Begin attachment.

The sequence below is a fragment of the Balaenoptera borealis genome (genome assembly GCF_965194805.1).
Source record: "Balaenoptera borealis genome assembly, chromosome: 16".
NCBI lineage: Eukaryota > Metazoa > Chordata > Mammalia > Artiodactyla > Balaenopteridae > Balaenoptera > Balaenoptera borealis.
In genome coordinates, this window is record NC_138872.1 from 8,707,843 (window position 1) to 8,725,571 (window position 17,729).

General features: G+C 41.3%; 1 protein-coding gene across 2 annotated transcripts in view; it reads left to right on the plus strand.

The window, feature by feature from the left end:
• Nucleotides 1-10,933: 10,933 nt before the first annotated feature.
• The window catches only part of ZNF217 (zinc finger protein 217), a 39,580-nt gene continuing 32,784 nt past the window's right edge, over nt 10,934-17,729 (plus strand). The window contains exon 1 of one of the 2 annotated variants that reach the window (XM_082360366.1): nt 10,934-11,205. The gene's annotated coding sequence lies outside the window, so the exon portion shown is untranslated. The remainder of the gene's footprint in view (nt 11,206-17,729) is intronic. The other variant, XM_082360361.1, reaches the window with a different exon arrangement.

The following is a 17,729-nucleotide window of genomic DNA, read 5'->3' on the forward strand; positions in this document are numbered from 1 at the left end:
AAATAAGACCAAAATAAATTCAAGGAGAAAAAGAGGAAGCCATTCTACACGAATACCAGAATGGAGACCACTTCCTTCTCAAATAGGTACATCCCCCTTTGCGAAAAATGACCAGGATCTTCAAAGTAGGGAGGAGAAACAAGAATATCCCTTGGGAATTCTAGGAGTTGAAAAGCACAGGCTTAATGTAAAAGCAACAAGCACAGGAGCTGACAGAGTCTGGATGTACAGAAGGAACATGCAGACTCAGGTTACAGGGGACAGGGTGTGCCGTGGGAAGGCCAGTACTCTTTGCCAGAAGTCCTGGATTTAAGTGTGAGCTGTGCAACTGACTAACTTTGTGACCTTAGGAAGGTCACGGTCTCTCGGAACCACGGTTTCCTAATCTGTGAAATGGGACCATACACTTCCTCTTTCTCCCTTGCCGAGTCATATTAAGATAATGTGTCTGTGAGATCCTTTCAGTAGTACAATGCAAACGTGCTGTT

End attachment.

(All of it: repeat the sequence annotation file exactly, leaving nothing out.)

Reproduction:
The sequence below is a fragment of the Balaenoptera borealis genome (genome assembly GCF_965194805.1).
Source record: "Balaenoptera borealis genome assembly, chromosome: 16".
NCBI lineage: Eukaryota > Metazoa > Chordata > Mammalia > Artiodactyla > Balaenopteridae > Balaenoptera > Balaenoptera borealis.
In genome coordinates, this window is record NC_138872.1 from 8,707,843 (window position 1) to 8,725,571 (window position 17,729).

General features: G+C 41.3%; 1 protein-coding gene across 2 annotated transcripts in view; it reads left to right on the plus strand.

The window, feature by feature from the left end:
• Nucleotides 1-10,933: 10,933 nt before the first annotated feature.
• The window catches only part of ZNF217 (zinc finger protein 217), a 39,580-nt gene continuing 32,784 nt past the window's right edge, over nt 10,934-17,729 (plus strand). The window contains exon 1 of one of the 2 annotated variants that reach the window (XM_082360366.1): nt 10,934-11,205. The gene's annotated coding sequence lies outside the window, so the exon portion shown is untranslated. The remainder of the gene's footprint in view (nt 11,206-17,729) is intronic. The other variant, XM_082360361.1, reaches the window with a different exon arrangement.

The following is a 17,729-nucleotide window of genomic DNA, read 5'->3' on the forward strand; positions in this document are numbered from 1 at the left end:
AAATAAGACCAAAATAAATTCAAGGAGAAAAAGAGGAAGCCATTCTACACGAATACCAGAATGGAGACCACTTCCTTCTCAAATAGGTACATCCCCCTTTGCGAAAAATGACCAGGATCTTCAAAGTAGGGAGGAGAAACAAGAATATCCCTTGGGAATTCTAGGAGTTGAAAAGCACAGGCTTAATGTAAAAGCAACAAGCACAGGAGCTGACAGAGTCTGGATGTACAGAAGGAACATGCAGACTCAGGTTACAGGGGACAGGGTGTGCCGTGGGAAGGCCAGTACTCTTTGCCAGAAGTCCTGGATTTAAGTGTGAGCTGTGCAACTGACTAACTTTGTGACCTTAGGAAGGTCACGGTCTCTCGGAACCACGGTTTCCTAATCTGTGAAATGGGACCATACACTTCCTCTTTCTCCCTTGCCGAGTCATATTAAGATAATGTGTCTGTGAGATCCTTTCAGTAGTACAATGCAAACGTGCTGTT